Street harassment leave victims feeling vulnerable and uncomfortable

Tuesday, January 21st, 2020 00:00 |
Street harassment. Photo/Courtesy

Picture this... You are having a glorious morning, feeling all bloomy and ready to face the day.

All glammed and out to the direction the day brings forth and right then, a stranger says the most sexual, out-of-place statement about your body. 

Usually, the immediate feeling is irritation and sudden fear escalation. What if he decides to follow you, ridicule you publicly or even touch you? 

Street harassment is taken as an innocent action yet there is nothing innocent about it. It takes many forms, including catcalls, vulgar gestures, making kissing noises and stalking. 

Leah Augo, a model, says her body has put her in such uncomfortable situations, especially when walking on the streets. 

“I am naturally made this way. And I do have a big backside, but sometimes I feel like its being used against me.

I get random uncomfortable compliments from random men. A couple of months ago, I put on some weight and things became even worse.

I don’t normally know what to say or how to react, so I ignore and keep walking on, but honestly, it is beyond embarrassing and I just wish it to stop,” laments Leah.

Reggae artiste Binti Afrika has gone through street harassment daily and is sure many women also have to endure it.

“I have had several experiences. And the last one involved a matatu conductor. 

I was walking down the street and he started hollering at me and catcalling. I got so irritated that I had to say something to protect myself.

I told him off, which unfortunately escalated things as he jumped off the matatu and tried coming for me. I had to run,”  she says.

Although cases are not as many, men also experience this monster of a trend.

More vulnerable 

Social specialist Fiona Atieno says street harassment is lewd behaviour and not confirmation of looks or sexuality of the victim.

“Why shouldn’t a man politely walk up to a woman and respectfully tells her she looks beautiful and then be on his way?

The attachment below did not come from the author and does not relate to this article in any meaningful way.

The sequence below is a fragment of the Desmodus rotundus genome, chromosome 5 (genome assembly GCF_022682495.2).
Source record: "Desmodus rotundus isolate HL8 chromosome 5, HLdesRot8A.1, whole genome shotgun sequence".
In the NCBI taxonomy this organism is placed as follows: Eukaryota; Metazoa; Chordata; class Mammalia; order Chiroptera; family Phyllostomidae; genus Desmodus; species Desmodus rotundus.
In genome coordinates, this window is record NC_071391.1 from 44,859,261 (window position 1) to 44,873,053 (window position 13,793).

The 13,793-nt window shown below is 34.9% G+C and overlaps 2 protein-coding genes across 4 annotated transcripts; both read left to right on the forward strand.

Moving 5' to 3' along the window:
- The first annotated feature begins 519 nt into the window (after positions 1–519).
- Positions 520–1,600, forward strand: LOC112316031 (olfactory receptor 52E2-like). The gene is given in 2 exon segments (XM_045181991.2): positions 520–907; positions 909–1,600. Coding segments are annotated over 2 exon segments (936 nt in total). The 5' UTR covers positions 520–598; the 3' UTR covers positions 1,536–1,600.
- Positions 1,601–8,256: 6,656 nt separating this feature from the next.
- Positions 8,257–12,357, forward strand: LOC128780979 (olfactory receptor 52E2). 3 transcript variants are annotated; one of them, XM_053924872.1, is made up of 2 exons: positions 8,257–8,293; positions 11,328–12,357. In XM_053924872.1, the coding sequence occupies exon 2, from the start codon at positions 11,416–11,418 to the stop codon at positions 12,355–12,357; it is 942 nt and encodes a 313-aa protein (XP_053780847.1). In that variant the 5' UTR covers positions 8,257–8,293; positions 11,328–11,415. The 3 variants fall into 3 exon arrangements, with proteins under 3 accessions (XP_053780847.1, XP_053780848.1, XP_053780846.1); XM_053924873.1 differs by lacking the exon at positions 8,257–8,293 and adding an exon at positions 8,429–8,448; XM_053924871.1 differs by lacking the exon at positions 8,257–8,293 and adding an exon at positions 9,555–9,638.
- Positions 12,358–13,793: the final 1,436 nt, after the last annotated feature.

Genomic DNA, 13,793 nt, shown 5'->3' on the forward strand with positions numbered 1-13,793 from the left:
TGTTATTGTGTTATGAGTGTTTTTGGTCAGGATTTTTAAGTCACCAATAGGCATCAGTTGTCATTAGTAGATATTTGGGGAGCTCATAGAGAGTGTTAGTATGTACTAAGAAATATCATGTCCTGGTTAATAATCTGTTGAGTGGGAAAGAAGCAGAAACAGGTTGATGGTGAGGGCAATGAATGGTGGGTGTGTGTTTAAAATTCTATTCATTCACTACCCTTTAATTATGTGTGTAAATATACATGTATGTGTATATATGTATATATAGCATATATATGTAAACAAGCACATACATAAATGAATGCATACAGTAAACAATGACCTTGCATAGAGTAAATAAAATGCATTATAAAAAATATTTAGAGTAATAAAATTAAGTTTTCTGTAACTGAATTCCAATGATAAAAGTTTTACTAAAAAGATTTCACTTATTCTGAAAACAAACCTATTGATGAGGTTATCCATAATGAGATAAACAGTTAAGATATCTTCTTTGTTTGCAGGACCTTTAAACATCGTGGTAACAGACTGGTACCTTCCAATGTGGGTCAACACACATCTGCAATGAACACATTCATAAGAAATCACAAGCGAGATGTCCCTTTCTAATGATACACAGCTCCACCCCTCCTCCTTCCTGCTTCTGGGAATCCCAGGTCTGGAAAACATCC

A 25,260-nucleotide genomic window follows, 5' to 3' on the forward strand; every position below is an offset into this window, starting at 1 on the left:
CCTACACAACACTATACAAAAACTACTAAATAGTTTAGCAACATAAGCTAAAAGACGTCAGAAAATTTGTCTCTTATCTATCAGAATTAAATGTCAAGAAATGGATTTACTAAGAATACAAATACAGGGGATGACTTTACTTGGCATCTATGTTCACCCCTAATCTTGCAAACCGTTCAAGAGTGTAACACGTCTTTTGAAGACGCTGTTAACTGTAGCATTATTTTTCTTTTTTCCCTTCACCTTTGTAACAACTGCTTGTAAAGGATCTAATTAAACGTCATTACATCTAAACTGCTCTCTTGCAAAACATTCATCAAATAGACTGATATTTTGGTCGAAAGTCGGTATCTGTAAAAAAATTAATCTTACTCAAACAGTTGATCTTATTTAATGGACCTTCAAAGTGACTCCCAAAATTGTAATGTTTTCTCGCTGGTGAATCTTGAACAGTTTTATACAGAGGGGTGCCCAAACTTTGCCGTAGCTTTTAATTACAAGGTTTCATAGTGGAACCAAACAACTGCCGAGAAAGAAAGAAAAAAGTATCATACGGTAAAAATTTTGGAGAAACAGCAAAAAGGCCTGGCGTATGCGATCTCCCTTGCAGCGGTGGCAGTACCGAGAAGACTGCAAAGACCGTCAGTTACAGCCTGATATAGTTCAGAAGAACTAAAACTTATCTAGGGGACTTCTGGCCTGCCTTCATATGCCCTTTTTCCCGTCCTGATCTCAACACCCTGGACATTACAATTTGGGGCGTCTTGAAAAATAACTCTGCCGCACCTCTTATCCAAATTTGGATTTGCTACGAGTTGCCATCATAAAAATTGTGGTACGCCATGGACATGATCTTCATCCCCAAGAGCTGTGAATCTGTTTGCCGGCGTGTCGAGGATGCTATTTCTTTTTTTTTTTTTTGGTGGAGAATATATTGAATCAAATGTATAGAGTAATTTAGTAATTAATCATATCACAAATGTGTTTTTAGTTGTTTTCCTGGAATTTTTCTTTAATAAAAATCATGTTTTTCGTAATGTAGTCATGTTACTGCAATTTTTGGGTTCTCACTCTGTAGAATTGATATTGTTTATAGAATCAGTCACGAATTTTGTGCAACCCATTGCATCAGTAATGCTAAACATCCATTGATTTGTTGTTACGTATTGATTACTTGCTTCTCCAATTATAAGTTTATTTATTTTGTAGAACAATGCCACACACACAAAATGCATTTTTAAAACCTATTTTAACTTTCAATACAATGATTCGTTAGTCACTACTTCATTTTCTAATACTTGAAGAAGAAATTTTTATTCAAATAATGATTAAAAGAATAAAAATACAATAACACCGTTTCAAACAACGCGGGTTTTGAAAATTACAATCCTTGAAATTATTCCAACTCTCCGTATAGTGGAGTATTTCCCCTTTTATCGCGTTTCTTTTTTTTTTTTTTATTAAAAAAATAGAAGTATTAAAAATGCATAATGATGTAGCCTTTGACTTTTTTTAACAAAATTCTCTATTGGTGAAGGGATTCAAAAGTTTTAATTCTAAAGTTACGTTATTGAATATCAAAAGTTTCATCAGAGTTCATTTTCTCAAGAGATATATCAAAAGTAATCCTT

Why should there be a show of it?” she asks. She says when a man, mostly the guilty party, engages in this behaviour, they are usually in the company of other men and in public.

They do it to unnerve and make the woman feel even more vulnerable, as if they could be susceptible to such men. 

“When a woman encounters the same, she should just acknowledge with a simple nod or slimmest of smile, a slight wave and move on.

Do not engage or throw insults. These are basically insecure men with enough problems of their own.

These are men who can go from 0-100 in a second and the next thing they physically grab you, rip your clothes and it’s a different story. Just feed their ego, step back and be on your way,” she advises.

The sociologist also says street harassment has a lot of effects on the victims.

It makes them uncomfortable to go out in public, avoid public transport even, change clothing, fear walking alone, become hyperaware of possibility of sexual attacks upon themselves.

It can result in low self-esteem in women who frequently go through it. 

On the other hand, it can foster perceptions that objectification of women is acceptable, especially when not corrected and normalised to the  point young men end up continuing the cycle.

Good news

 Well here is some good news for you: street harassment is a crime, classified under indecent assault in the Penal Code.

This holds an equivalent penalty to rape with a sentence of 10 to 15 years in prison. 

“Men tend to prey on women because they think they are vulnerable or weaklings; this is why the law is there.

As long as you know the perpetrator and have a witness who can write a statement they will be charged in court.

The officer in charge of the case will act as your prosecution witness by doing a question and answer statement on the guilty party to determine if he did it.

Indecent assault cuts through all genders and people need to be educated about the law,” Nyali sub-county Police Commander, Daniel Masaba, says.

The police commander says two major things have contributed to increased street harassment: the rapid loss of family values including lack f morals and loss f respect for elderly people.

Second is lifestyle, especially in Mombasa, which features extravagance, constant threats of gangs, and drug abuse, among others. 

More on Lifestyle